OECD Survey: Mathematics, reading skills in unprecedented decline in teenagers
OECD said it had seen some of the steepest drops in performance since 2000 when it began its triennial tests of 15-year-olds reading, maths and science skills.
The Organisation for Economic Cooperation and Development (OECD) in its latest survey of global learning standards revealed that the mathematics and reading skills of teenagers' are in an unprecedented decline across dozens of countries and COVID school closures are only partly to be blamed.
The Paris-based organisation said it had seen some of the steepest drops in performance since 2000 when it began its usually triennial tests of 15-year-olds reading, maths and science skills.
Last year, in the two-hour test conducted by the organisation, 700,000 youths participated in the latest study which was closely watched by policymakers as the largest international comparison of education performance.
It was observed that compared to when the tests were last conducted in 2018, reading performance fell by 10 points on average in OECD countries, and by 15 points in mathematics, a loss equivalent to three-quarters of a year's worth of learning.
While more than half of the 81 countries surveyed saw declines, Germany, Iceland, the Netherlands, Norway and Poland saw particularly sharp drops in mathematics scores, the OECD said.
The study found that on average across the OECD, one out of four 15-year-olds tested as a low performer in maths, reading and science, which means they could not use basic algorithms or interpret simple texts.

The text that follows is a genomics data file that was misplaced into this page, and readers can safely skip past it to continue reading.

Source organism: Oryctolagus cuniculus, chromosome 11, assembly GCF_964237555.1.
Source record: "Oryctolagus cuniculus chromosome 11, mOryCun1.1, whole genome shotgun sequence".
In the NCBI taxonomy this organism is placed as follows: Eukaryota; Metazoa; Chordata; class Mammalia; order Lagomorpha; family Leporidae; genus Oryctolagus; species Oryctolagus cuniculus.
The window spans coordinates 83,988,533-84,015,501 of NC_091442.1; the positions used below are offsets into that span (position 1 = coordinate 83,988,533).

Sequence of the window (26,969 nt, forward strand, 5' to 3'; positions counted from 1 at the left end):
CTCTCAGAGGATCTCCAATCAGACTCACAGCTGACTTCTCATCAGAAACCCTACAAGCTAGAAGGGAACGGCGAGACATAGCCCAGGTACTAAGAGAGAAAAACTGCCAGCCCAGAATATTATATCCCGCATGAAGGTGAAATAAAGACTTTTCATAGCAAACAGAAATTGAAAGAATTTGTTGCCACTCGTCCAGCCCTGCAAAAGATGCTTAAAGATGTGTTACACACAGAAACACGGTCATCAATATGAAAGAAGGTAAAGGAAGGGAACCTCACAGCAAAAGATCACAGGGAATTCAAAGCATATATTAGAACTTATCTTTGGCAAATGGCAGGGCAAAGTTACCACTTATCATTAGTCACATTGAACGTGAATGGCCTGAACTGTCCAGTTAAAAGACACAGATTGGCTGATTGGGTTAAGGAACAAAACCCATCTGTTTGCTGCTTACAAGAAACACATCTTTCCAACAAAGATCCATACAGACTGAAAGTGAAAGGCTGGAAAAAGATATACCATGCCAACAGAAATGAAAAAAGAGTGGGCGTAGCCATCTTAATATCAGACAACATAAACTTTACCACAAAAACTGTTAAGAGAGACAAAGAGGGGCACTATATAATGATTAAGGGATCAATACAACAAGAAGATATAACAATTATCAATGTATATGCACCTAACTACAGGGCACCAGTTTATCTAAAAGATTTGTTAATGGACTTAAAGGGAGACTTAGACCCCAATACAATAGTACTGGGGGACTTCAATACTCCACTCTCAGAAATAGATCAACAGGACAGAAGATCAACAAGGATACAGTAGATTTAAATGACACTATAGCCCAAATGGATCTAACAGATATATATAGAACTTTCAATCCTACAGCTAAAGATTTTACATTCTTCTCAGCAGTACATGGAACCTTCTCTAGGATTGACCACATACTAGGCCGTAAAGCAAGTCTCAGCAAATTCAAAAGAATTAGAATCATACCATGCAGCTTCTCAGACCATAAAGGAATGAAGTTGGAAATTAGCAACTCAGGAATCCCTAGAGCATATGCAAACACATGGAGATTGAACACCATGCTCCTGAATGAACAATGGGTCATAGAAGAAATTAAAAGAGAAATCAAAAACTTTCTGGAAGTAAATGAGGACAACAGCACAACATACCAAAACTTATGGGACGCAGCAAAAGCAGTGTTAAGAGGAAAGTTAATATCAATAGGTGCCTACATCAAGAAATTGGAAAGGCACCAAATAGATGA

"COVID probably played some role but I would not overrate it," OECD director of education Andreas Schleicher told a news conference.
"There are underlying structural factors and they are much more likely to be permanent features of our education systems that policymakers should really take seriously."
It was also noted that countries that provided extra teacher support during COVID school closures scored better and results were generally better in places where easy teacher access for special help was high. Poorer results tended to be associated with higher rates of mobile phone use for leisure and where schools reported teacher shortages.
According to OECD, the decline was not inevitable, pointing to Singapore, where students scored the highest in maths, reading and science, with results that suggested they were on average three to five years ahead of their OECD peers. Macau, Taiwan, Hong Kong, Japan and South Korea also outperformed in maths and science, whereas Estonia and Canada also scored well.
In reading, Ireland, Japan, South Korea and Taiwan earned top marks and were all the more notable in Ireland and Japan because their spending per student was no higher than the OECD average.